SummerFest or bust

By Lyndsie Kiebert
Reader Intern

Tucked in the forests of North Idaho, a few things can be expected—plenty of wild animals, logging roads, an abandoned shack here and there, maybe a Sasquatch sighting. Less expected might be a weekend-long festival of performers from across the United States, gathered to celebrate music, nature and companionship. And yet, on the Sagle peninsula of Lake Pend Oreille, Sandpoint SummerFest rocks the woods annually, furthering the unique character of the Idaho Panhandle.

Sandpoint SummerFest takes place over the weekend of July 8-10 and is put on by the Eureka Institute, a local nonprofit organization that executive director Steve Holt said prides itself on promoting life-long learning. SummerFest is in its 18th year—and still one of a kind.

“It’s a super unique music festival,” said Eureka Institute board president John Edwards, emphasizing the fact that acts at SummerFest perform on a wooden stage in a grass amphitheater—part of the institute’s 40 acres of property on the peninsula. “There is no other venue like it,” he added.

Even more unique, the event is limited to 400 people. Tickets are available via a link on the institute’s website, and prices vary depending upon days attended, camping plans and whether the attendee desires all-access to food and drink provided by Eichardt’s Pub on site. Other details, such as the institute’s request that attendees leave their pets at home, can also be found on their website, along with an hour-by-hour schedule of events Friday through Sunday.

“[Saturday] is a heck of a show, as far as variety,” Edwards said. He said that despite SummerFest being advertised as a music festival, it is not band-exclusive. Local dance and theater troupes will also grace the stage Saturday, including the Gypsy Divas and the American Laboratory Theatre.

Still, music makes up the bulk of the entertainment over the weekend. When it comes to finding acts for SummerFest, Edwards admits that the process is not cookie-cutter, but instead evolves as bands are contacted or contact him.

“My dream list morphs into the lineup,” Edwards said with a laugh. “I’ll contact a band, and their agent might say they can’t, but ‘you guys should listen to this band,’ and I end up listening to a band I’ve never heard before.”

Edwards said this year’s SummerFest lineup is highlighted by its diversity. Texan band Whiskey Shivers—who Edwards said describes themselves as “high energy trash-grass”—Oregonian electronica band Yak Attack, Seattle punk soul rockers Down North and many other bands with both local and non-local roots will perform throughout the weekend on one of two stages at the venue. Rather than experiencing a lull between sets, bands will play back-to-back on separate stages—something Edwards said keeps the environment consistently energetic. He also noted SummerFest’s kid-friendly nature, with the implementation of children’s activities throughout the weekend and a performance by the Grammy-nominated band Trout Fishing in America, known for their family-friendly tunes.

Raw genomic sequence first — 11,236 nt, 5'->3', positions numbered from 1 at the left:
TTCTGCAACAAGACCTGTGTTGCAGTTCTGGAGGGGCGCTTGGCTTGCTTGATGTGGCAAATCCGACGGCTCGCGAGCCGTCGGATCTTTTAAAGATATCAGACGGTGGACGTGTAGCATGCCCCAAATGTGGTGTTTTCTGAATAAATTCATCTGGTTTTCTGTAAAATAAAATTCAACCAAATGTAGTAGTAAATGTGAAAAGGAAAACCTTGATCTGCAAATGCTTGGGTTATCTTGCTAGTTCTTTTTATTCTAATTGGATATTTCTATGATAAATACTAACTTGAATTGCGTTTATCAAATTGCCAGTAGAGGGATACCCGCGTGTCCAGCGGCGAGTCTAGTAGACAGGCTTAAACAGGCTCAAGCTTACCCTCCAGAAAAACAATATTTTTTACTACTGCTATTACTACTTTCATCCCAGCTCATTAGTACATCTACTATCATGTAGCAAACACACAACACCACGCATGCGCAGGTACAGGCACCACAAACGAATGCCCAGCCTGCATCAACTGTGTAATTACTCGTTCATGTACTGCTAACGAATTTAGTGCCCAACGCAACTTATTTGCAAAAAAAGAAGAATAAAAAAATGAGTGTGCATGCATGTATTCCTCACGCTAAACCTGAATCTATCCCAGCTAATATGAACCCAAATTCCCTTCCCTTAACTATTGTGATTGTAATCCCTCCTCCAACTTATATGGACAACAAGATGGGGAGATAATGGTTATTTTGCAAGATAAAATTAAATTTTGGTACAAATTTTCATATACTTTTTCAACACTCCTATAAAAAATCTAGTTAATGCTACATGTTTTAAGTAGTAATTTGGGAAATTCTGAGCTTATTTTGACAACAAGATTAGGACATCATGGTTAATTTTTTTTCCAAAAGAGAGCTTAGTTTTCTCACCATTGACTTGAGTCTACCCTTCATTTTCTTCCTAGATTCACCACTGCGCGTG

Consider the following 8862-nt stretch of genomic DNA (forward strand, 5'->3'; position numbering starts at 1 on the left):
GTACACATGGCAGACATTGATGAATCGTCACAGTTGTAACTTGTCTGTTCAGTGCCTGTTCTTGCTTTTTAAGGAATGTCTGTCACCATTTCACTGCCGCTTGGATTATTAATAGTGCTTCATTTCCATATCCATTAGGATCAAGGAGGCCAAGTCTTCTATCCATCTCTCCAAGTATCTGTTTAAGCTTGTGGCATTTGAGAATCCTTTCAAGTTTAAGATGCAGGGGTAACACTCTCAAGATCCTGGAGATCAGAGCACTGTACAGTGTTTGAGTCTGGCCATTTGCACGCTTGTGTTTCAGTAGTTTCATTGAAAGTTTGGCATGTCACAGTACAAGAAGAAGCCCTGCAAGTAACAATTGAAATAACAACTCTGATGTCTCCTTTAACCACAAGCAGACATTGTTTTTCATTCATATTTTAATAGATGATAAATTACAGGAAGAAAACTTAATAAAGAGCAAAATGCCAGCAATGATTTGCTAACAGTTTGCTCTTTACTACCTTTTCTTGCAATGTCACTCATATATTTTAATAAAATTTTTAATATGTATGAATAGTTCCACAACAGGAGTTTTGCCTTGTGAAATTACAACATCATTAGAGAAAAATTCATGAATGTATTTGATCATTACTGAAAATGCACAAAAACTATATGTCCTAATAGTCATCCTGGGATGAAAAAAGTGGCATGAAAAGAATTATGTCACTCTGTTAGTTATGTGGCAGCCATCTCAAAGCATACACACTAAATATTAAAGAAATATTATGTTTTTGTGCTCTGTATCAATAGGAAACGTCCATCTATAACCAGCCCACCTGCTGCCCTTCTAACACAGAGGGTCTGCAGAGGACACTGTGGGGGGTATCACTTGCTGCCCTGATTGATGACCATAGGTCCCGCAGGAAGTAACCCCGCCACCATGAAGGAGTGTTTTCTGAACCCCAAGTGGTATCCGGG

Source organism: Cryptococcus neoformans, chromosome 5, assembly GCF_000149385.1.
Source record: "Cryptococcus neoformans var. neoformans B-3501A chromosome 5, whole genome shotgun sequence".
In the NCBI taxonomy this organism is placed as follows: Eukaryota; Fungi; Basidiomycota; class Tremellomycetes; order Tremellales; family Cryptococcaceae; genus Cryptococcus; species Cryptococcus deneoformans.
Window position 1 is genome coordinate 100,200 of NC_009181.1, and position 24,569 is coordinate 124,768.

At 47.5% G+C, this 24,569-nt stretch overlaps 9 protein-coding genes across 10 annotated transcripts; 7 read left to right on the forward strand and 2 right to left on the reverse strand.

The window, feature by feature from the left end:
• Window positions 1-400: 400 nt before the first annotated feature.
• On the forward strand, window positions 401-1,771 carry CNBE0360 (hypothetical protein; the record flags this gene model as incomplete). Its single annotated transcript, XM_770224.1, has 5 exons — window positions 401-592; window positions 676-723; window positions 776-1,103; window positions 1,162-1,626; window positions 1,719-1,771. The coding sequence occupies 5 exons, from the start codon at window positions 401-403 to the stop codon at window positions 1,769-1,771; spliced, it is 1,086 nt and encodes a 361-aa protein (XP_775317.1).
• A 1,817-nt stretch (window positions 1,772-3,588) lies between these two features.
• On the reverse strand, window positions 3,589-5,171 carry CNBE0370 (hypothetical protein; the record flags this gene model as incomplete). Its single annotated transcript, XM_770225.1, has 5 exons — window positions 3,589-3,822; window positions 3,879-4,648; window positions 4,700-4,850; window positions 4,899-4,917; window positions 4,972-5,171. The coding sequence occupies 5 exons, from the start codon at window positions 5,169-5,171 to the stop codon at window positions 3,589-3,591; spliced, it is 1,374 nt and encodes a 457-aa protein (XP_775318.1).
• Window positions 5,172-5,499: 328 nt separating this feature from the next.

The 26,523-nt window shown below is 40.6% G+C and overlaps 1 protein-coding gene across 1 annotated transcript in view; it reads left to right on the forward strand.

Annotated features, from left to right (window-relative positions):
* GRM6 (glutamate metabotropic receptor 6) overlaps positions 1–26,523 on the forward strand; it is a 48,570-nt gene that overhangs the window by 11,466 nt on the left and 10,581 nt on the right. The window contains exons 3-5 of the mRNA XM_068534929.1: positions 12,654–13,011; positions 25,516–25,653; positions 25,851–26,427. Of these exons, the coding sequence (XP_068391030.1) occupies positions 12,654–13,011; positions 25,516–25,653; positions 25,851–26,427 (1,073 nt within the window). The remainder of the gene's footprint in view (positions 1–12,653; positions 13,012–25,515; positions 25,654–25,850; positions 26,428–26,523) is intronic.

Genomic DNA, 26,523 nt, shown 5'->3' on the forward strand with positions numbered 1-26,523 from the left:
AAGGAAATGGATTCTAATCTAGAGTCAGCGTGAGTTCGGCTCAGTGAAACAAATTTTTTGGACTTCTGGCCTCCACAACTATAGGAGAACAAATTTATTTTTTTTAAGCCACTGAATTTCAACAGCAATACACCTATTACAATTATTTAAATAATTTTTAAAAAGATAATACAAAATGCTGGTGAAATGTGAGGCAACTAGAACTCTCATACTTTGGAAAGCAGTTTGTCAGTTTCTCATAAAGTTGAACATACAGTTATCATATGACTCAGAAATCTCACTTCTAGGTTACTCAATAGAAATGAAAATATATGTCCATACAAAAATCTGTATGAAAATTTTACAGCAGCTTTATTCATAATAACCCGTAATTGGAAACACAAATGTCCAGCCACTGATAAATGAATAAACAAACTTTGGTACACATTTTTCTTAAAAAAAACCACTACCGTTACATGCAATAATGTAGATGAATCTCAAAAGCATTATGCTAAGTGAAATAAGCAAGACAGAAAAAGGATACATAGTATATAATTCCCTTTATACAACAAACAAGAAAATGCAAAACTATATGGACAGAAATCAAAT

Holt stressed that the purpose of the music festival is not only to bring the community together beneath the basis of good music, food and company—it’s also one of the Eureka Institute’s major fundraisers. Proceeds go on to benefit the Construction Basics Initiative, a program that, according to the institute’s website, is meant to “provide under-served and at-risk students with the necessary life skill set and confidence in their ability to become a valued and productive part of society.” Young people who partake in the program learn to build and maintain infrastructure, while also serving the community.

“I feel like [the festival] brings community awareness,” Holt said, noting that SummerFest also serves to remind locals about what the Eureka Institute is doing for the area. Several local programs meant to promote connections with nature and community are the brainchildren of the Eureka Institute, with the Construction Basics Initiative barely scratching the surface.

Edwards said his favorite thing about SumemrFest is the sense of smallness, which provides the opportunity to get to know almost everyone in attendance once the weekend comes to an end.

“You’re with your community, you can dance front and center because everyone else is. You make friends and connections,” he said. “SummerFest is like fine wine—it gets better every year.”

SummerFest is July 8-10, 2016. Early-bird ticket rates are still available. Contact Steve Holt at the Eureka Institute at (208) 265-4000 or at (208) 597-6391.

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